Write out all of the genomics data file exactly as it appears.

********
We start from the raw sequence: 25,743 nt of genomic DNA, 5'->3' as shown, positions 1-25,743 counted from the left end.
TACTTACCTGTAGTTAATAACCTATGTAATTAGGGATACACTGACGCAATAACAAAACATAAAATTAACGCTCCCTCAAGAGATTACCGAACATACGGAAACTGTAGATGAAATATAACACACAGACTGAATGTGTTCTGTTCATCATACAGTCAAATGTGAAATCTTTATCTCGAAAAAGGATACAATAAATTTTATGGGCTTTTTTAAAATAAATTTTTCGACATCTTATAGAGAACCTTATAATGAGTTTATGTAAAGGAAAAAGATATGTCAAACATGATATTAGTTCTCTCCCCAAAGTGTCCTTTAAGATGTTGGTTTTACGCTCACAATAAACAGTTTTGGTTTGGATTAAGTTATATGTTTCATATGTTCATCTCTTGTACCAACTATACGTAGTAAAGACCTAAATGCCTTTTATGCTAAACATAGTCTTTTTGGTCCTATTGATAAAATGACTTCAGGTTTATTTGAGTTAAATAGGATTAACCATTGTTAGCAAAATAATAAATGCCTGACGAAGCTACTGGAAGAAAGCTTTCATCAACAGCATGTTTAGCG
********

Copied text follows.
We start from the raw sequence: 25,743 nt of genomic DNA, 5'->3' as shown, positions 1-25,743 counted from the left end.
TACTTACCTGTAGTTAATAACCTATGTAATTAGGGATACACTGACGCAATAACAAAACATAAAATTAACGCTCCCTCAAGAGATTACCGAACATACGGAAACTGTAGATGAAATATAACACACAGACTGAATGTGTTCTGTTCATCATACAGTCAAATGTGAAATCTTTATCTCGAAAAAGGATACAATAAATTTTATGGGCTTTTTTAAAATAAATTTTTCGACATCTTATAGAGAACCTTATAATGAGTTTATGTAAAGGAAAAAGATATGTCAAACATGATATTAGTTCTCTCCCCAAAGTGTCCTTTAAGATGTTGGTTTTACGCTCACAATAAACAGTTTTGGTTTGGATTAAGTTATATGTTTCATATGTTCATCTCTTGTACCAACTATACGTAGTAAAGACCTAAATGCCTTTTATGCTAAACATAGTCTTTTTGGTCCTATTGATAAAATGACTTCAGGTTTATTTGAGTTAAATAGGATTAACCATTGTTAGCAAAATAATAAATGCCTGACGAAGCTACTGGAAGAAAGCTTTCATCAACAGCATGTTTAGCG